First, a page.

Q: Since the pandemic, a lot of people in our company are still working remotely. I’m one of them. I now live 140 miles from head office, having moved here early in lockdown. I’m the furthest one away and consequently spend the least amount of time in head office. The others tend to spend a day each week there, whereas I pay a visit perhaps once every four weeks. There is no hard-and-fast rule, but I find it makes sense for me to go there about once a month to meet some people. A promotion opportunity is coming up and I fear I may suffer from the ‘out of sight out of mind’ phenomenon. How can I avoid this? (DJ, email).
A: The ‘out of sight, out of mind’ phenomenon you talk about was of major concern for people before the pandemic when working remotely was nowhere near as prevalent as it now is. There may well be a tendency in some organisations to display a bias – probably unconscious – towards those who are nearest at hand. Inevitably, relationships develop over coffee breaks, nights out and other sundry engagements.
Your task in seeking this promotion is to display how effective you have been while working remotely. Put the emphasis on things that can be measured and lead the management to prioritise those as well.
Look closely at your job and find the things you can measure: growth in sales, speedier responses to customer queries, smoother production schedules or anything else that is cut and dried. Can you also transmit an improvement in your personal effectiveness compared to your pre-pandemic, office-based situation? Persuade management – most likely in the form of an interview panel – that you have never been more efficient.
Be proactive in your approach
The other thing you need to consider is the A-Z of the job you are now chasing. What exactly does it involve? If it’s managing people, what’s your plan for managing them remotely? Have you read any good articles, come across any helpful team management or productivity tools, or seen outstanding examples of how remote teams have been managed to good effect?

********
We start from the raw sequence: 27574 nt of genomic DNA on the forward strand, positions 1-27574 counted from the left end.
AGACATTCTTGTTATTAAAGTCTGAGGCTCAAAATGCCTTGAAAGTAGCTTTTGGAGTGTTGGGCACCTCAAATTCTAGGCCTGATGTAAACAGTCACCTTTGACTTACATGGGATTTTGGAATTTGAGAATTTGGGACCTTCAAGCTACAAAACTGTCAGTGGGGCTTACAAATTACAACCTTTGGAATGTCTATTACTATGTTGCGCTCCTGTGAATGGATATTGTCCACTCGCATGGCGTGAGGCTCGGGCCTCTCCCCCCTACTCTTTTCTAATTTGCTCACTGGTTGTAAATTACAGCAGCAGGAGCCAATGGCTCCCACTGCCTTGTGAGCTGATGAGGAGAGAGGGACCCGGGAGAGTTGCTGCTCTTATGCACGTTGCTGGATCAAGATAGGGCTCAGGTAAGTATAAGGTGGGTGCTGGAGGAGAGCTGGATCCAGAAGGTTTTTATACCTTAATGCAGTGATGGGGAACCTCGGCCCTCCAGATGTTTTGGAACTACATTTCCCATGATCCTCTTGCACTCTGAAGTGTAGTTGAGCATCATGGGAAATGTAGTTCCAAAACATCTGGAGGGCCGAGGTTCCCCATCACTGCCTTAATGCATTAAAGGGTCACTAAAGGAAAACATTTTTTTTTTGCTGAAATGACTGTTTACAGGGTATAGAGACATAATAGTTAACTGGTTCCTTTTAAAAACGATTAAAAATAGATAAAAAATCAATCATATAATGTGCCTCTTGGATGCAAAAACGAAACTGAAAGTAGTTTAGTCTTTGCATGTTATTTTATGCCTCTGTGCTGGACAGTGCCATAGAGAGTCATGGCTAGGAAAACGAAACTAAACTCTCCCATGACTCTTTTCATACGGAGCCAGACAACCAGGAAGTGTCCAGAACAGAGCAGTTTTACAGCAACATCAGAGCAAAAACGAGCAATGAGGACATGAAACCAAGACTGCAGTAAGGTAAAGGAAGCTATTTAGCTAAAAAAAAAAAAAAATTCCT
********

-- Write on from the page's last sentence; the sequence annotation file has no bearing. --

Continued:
Could you do a short course on remote team management? If the company has never appointed a remote manager at your level, you’ve got to not alone sell them on the desirability of you getting the job, but first, on the practicality of having a remote manager. If you ease their concerns on that front, you increase your chances of becoming the successful candidate.
Many companies are conservative. ‘What we have we hold’ appears to be their motto. Taking risks is not always rewarded in the company – so remove the risk from this decision for them. You know it can work and, unless they’ve been living on a cut-off island, they know that times are changing and that the old certainties have all been washed away.
I could spend a full day here writing about ‘who’d have thought’ scenarios that somehow came into being in the workplace during COVID-19. What once appeared fantastical became commonplace overnight.
Let them see there’s nothing crazy about appointing a remote manager to this position – and then, having achieved that, focus on showing them you’re the person best placed to do the job.
Featured image courtesy of Pixabay.
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